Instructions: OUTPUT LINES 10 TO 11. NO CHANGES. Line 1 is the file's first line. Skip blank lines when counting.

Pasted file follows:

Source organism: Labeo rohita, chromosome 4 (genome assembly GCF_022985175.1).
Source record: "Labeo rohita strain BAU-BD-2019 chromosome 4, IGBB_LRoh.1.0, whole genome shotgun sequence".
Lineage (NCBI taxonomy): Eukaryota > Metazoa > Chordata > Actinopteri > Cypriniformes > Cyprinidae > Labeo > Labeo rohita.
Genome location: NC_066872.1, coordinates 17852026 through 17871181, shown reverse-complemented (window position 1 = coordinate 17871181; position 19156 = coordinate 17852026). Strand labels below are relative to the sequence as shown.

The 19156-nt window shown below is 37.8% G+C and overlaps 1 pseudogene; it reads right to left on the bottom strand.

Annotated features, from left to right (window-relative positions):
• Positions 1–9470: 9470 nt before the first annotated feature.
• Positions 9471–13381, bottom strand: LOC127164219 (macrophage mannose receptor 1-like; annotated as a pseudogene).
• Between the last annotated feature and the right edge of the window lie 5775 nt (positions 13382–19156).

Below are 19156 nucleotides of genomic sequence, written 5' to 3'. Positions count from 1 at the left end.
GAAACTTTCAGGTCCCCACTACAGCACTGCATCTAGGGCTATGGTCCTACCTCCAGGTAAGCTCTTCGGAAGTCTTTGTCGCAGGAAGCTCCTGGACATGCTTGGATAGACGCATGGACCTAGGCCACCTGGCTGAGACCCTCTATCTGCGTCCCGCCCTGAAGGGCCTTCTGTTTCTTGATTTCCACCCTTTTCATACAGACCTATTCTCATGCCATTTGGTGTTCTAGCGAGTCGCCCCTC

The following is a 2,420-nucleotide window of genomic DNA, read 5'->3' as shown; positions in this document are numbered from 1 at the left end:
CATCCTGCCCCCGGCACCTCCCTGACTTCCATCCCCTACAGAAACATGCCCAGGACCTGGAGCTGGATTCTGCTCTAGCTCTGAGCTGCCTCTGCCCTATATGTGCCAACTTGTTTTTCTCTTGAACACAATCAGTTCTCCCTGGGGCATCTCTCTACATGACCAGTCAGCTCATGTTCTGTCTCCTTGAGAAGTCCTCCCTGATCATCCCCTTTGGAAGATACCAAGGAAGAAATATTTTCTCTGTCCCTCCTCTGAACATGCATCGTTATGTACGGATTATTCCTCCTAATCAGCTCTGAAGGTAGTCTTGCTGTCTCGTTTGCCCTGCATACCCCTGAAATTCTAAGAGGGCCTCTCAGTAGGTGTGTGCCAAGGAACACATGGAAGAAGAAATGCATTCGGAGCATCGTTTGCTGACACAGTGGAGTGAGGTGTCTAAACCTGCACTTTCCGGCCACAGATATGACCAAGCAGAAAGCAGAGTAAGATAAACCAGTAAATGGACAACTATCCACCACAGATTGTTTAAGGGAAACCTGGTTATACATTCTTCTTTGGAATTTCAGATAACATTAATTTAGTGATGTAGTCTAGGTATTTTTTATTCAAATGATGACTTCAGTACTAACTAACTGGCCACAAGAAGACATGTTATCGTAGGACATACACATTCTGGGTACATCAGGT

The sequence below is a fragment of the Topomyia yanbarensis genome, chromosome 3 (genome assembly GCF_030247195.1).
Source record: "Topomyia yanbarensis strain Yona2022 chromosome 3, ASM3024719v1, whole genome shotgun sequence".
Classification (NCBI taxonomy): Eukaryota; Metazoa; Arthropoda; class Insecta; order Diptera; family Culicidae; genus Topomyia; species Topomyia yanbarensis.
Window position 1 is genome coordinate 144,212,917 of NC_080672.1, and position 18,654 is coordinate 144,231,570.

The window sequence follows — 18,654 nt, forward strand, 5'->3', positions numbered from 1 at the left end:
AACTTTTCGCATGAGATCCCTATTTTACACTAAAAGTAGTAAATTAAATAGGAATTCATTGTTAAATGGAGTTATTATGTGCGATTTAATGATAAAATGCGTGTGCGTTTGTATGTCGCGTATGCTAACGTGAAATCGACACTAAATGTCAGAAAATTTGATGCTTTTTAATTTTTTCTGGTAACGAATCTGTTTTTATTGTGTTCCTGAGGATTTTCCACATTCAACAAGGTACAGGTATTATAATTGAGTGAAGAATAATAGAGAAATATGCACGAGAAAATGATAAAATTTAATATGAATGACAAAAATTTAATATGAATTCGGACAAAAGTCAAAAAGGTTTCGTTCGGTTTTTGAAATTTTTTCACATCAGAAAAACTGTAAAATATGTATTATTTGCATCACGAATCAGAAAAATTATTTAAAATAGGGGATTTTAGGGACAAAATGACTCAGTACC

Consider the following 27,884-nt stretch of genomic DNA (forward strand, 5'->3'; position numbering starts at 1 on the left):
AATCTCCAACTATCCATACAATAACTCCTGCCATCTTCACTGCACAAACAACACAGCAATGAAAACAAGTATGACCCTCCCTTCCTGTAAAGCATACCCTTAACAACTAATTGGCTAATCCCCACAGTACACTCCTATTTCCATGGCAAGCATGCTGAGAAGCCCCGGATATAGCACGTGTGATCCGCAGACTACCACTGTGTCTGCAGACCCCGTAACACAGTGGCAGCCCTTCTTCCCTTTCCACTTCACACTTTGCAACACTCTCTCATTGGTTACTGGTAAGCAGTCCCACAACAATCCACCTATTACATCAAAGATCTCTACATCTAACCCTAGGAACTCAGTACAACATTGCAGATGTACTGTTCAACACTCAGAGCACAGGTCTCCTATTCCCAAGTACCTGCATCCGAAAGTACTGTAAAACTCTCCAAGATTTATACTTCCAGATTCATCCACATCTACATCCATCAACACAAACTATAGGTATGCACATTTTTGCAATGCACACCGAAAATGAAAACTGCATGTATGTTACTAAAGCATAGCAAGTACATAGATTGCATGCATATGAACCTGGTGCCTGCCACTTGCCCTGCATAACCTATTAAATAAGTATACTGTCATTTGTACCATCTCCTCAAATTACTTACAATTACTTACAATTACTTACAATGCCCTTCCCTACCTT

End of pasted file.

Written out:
Below are 19156 nucleotides of genomic sequence, written 5' to 3'. Positions count from 1 at the left end.
GAAACTTTCAGGTCCCCACTACAGCACTGCATCTAGGGCTATGGTCCTACCTCCAGGTAAGCTCTTCGGAAGTCTTTGTCGCAGGAAGCTCCTGGACATGCTTGGATAGACGCATGGACCTAGGCCACCTGGCTGAGACCCTCTATCTGCGTCCCGCCCTGAAGGGCCTTCTGTTTCTTGATTTCCACCCTTTTCATACAGACCTATTCTCATGCCATTTGGTGTTCTAGCGAGTCGCCCCTC